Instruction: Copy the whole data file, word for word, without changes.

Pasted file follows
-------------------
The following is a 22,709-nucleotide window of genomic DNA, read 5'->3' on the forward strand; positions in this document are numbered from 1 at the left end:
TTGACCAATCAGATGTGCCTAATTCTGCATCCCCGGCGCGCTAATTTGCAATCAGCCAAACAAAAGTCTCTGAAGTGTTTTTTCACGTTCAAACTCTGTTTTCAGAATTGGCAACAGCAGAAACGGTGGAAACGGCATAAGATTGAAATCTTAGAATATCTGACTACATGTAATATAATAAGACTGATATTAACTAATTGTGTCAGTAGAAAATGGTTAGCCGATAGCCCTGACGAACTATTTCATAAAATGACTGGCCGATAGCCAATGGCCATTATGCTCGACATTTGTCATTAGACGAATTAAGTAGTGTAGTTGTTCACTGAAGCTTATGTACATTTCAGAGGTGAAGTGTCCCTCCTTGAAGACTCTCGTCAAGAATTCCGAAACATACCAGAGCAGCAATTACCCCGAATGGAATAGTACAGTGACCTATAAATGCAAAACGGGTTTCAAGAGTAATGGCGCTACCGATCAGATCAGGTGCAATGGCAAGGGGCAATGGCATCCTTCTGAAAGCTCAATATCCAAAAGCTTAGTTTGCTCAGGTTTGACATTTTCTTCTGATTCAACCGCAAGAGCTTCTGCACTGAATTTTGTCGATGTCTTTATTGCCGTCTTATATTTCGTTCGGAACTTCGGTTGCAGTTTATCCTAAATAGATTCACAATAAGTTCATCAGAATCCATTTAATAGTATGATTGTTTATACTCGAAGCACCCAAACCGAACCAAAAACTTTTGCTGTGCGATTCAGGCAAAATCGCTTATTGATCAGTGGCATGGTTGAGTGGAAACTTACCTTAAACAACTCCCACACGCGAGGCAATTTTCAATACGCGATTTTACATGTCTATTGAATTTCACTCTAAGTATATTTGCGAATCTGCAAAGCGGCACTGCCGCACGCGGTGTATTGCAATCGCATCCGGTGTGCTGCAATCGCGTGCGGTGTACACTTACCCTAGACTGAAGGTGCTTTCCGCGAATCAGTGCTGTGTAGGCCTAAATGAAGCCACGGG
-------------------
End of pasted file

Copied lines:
The following is a 22,709-nucleotide window of genomic DNA, read 5'->3' on the forward strand; positions in this document are numbered from 1 at the left end:
TTGACCAATCAGATGTGCCTAATTCTGCATCCCCGGCGCGCTAATTTGCAATCAGCCAAACAAAAGTCTCTGAAGTGTTTTTTCACGTTCAAACTCTGTTTTCAGAATTGGCAACAGCAGAAACGGTGGAAACGGCATAAGATTGAAATCTTAGAATATCTGACTACATGTAATATAATAAGACTGATATTAACTAATTGTGTCAGTAGAAAATGGTTAGCCGATAGCCCTGACGAACTATTTCATAAAATGACTGGCCGATAGCCAATGGCCATTATGCTCGACATTTGTCATTAGACGAATTAAGTAGTGTAGTTGTTCACTGAAGCTTATGTACATTTCAGAGGTGAAGTGTCCCTCCTTGAAGACTCTCGTCAAGAATTCCGAAACATACCAGAGCAGCAATTACCCCGAATGGAATAGTACAGTGACCTATAAATGCAAAACGGGTTTCAAGAGTAATGGCGCTACCGATCAGATCAGGTGCAATGGCAAGGGGCAATGGCATCCTTCTGAAAGCTCAATATCCAAAAGCTTAGTTTGCTCAGGTTTGACATTTTCTTCTGATTCAACCGCAAGAGCTTCTGCACTGAATTTTGTCGATGTCTTTATTGCCGTCTTATATTTCGTTCGGAACTTCGGTTGCAGTTTATCCTAAATAGATTCACAATAAGTTCATCAGAATCCATTTAATAGTATGATTGTTTATACTCGAAGCACCCAAACCGAACCAAAAACTTTTGCTGTGCGATTCAGGCAAAATCGCTTATTGATCAGTGGCATGGTTGAGTGGAAACTTACCTTAAACAACTCCCACACGCGAGGCAATTTTCAATACGCGATTTTACATGTCTATTGAATTTCACTCTAAGTATATTTGCGAATCTGCAAAGCGGCACTGCCGCACGCGGTGTATTGCAATCGCATCCGGTGTGCTGCAATCGCGTGCGGTGTACACTTACCCTAGACTGAAGGTGCTTTCCGCGAATCAGTGCTGTGTAGGCCTAAATGAAGCCACGGG